There’s a kind of story I tell myself about the album. I have no idea if this story has any relation to reality or is simply pure projection. The story is that it’s an album made by artists overly conscious that their best work is long behind them, who are contemplating what it now means to continue making work when you find yourself in this particular situation, how to keep pushing oneself now that the initial rush of youth and inspiration is long gone. This probably says much more about me than it does about Belle & Sebastian, as Girls in Peacetime Want to Dance has become a kind of stand in for me for the kinds of artistic question I’ve been asking myself for (at least) the past twenty years.

There are a few lines in the song Allie that always hit me pretty hard: “You made a list of all your heroes / And you thought about what they went through / Yeah, you thought about what they went through / It's much darker, much harder, than anything that happened to you…”

And then I was thinking about when I first started listening to Belle & Sebastian. It was most likely 1996, the year If You’re Feeling Sinister came out. They were starting out and I was also starting out. I think about the other bands I listened back then: Pavement, Palace Brothers, Smog, Cat Power, Yo La Tengo, Silver Jews, Jim O'Rourke, Pulp, Squarepusher. Probably so many others I can’t remember at the moment (it's almost twenty years ago now.) And Belle & Sebastian is the only one I’m still listening to, or at least still listening to their more recent material. Actually, I stopped listening to them for about ten years and just came back to them this past summer. So maybe I’ll come back to some of the other stuff sooner or later as well. (I do really like that Bill Callahan song Riding for the Feeling.)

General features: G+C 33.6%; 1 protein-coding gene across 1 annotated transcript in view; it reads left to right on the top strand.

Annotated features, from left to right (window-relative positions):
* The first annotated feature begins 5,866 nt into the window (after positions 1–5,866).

But I feel there’s something in the way Belle & Sebastian have reinvented themselves starting with 2010’s Write About Love. A way of re-inventing themselves that (for me) admits they’re never going to be as good as they were when they started, but that it’s still possible to do something now, and this something has to do with taking as much time as possible to make each record, with quality control, and with using all of the available resources to make the kind of real start-to-finish albums that perhaps people aren’t making anymore. And yet I still can’t help but feel Girls in Peacetime Want to Dance isn’t actually that good, which is another way of experiencing my constant anxiety that my own work is not as good as it used to be, or won’t be as good in the future as what I'm currently doing now.

Something else: many of the songs speak of Stuart Murdoch’s younger experiences with chronic fatigue syndrome and I had similar experiences, perhaps during the exact same years he did.

Then I read the review in Pitchfork and there was this passage that made me almost angry: